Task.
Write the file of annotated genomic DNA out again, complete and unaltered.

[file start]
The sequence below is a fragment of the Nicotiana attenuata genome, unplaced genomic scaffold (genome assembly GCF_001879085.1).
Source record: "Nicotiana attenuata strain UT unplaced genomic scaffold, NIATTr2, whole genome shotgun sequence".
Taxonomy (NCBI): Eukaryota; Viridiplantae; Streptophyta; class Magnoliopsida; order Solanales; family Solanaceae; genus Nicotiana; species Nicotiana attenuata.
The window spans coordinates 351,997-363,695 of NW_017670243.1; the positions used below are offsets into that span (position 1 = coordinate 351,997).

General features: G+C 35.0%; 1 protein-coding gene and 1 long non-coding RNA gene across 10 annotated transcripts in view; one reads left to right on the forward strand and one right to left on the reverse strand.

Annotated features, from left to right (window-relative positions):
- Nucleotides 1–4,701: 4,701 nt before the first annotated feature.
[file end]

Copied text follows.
The sequence below is a fragment of the Nicotiana attenuata genome, unplaced genomic scaffold (genome assembly GCF_001879085.1).
Source record: "Nicotiana attenuata strain UT unplaced genomic scaffold, NIATTr2, whole genome shotgun sequence".
Taxonomy (NCBI): Eukaryota; Viridiplantae; Streptophyta; class Magnoliopsida; order Solanales; family Solanaceae; genus Nicotiana; species Nicotiana attenuata.
The window spans coordinates 351,997-363,695 of NW_017670243.1; the positions used below are offsets into that span (position 1 = coordinate 351,997).

General features: G+C 35.0%; 1 protein-coding gene and 1 long non-coding RNA gene across 10 annotated transcripts in view; one reads left to right on the forward strand and one right to left on the reverse strand.

Annotated features, from left to right (window-relative positions):
- Nucleotides 1–4,701: 4,701 nt before the first annotated feature.